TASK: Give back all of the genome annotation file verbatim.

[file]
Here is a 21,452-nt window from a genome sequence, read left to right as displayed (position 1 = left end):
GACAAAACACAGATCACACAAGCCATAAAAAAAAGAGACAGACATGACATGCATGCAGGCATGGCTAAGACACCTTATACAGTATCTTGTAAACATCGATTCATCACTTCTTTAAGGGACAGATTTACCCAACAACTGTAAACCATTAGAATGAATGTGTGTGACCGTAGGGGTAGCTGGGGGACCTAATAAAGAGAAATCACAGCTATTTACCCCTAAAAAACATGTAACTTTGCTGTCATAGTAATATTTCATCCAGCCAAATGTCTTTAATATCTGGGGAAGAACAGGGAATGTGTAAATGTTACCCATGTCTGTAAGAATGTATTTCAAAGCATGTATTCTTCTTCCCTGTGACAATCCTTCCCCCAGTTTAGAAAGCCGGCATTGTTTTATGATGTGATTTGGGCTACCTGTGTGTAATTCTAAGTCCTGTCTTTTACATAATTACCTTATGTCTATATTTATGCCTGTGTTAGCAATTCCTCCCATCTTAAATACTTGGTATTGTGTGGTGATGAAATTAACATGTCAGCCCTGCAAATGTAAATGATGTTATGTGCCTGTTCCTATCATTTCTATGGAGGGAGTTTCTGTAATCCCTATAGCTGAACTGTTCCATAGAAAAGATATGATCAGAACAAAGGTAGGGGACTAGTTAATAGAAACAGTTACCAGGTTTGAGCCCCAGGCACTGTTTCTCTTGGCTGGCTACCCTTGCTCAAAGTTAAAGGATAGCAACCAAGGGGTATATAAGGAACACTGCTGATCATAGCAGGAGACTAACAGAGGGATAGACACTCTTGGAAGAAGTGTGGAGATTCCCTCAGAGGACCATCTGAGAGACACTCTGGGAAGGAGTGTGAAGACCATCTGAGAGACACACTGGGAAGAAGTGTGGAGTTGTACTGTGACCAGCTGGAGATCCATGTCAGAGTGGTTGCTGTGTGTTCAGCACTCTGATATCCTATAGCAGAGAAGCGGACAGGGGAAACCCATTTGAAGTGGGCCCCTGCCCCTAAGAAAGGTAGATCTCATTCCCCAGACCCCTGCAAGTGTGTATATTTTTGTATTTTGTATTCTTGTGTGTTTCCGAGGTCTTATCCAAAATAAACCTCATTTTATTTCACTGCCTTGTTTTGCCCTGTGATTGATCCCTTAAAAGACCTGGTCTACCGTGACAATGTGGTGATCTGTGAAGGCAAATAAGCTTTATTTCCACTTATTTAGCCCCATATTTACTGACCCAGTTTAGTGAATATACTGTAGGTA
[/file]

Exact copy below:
Here is a 21,452-nt window from a genome sequence, read left to right as displayed (position 1 = left end):
GACAAAACACAGATCACACAAGCCATAAAAAAAAGAGACAGACATGACATGCATGCAGGCATGGCTAAGACACCTTATACAGTATCTTGTAAACATCGATTCATCACTTCTTTAAGGGACAGATTTACCCAACAACTGTAAACCATTAGAATGAATGTGTGTGACCGTAGGGGTAGCTGGGGGACCTAATAAAGAGAAATCACAGCTATTTACCCCTAAAAAACATGTAACTTTGCTGTCATAGTAATATTTCATCCAGCCAAATGTCTTTAATATCTGGGGAAGAACAGGGAATGTGTAAATGTTACCCATGTCTGTAAGAATGTATTTCAAAGCATGTATTCTTCTTCCCTGTGACAATCCTTCCCCCAGTTTAGAAAGCCGGCATTGTTTTATGATGTGATTTGGGCTACCTGTGTGTAATTCTAAGTCCTGTCTTTTACATAATTACCTTATGTCTATATTTATGCCTGTGTTAGCAATTCCTCCCATCTTAAATACTTGGTATTGTGTGGTGATGAAATTAACATGTCAGCCCTGCAAATGTAAATGATGTTATGTGCCTGTTCCTATCATTTCTATGGAGGGAGTTTCTGTAATCCCTATAGCTGAACTGTTCCATAGAAAAGATATGATCAGAACAAAGGTAGGGGACTAGTTAATAGAAACAGTTACCAGGTTTGAGCCCCAGGCACTGTTTCTCTTGGCTGGCTACCCTTGCTCAAAGTTAAAGGATAGCAACCAAGGGGTATATAAGGAACACTGCTGATCATAGCAGGAGACTAACAGAGGGATAGACACTCTTGGAAGAAGTGTGGAGATTCCCTCAGAGGACCATCTGAGAGACACTCTGGGAAGGAGTGTGAAGACCATCTGAGAGACACACTGGGAAGAAGTGTGGAGTTGTACTGTGACCAGCTGGAGATCCATGTCAGAGTGGTTGCTGTGTGTTCAGCACTCTGATATCCTATAGCAGAGAAGCGGACAGGGGAAACCCATTTGAAGTGGGCCCCTGCCCCTAAGAAAGGTAGATCTCATTCCCCAGACCCCTGCAAGTGTGTATATTTTTGTATTTTGTATTCTTGTGTGTTTCCGAGGTCTTATCCAAAATAAACCTCATTTTATTTCACTGCCTTGTTTTGCCCTGTGATTGATCCCTTAAAAGACCTGGTCTACCGTGACAATGTGGTGATCTGTGAAGGCAAATAAGCTTTATTTCCACTTATTTAGCCCCATATTTACTGACCCAGTTTAGTGAATATACTGTAGGTA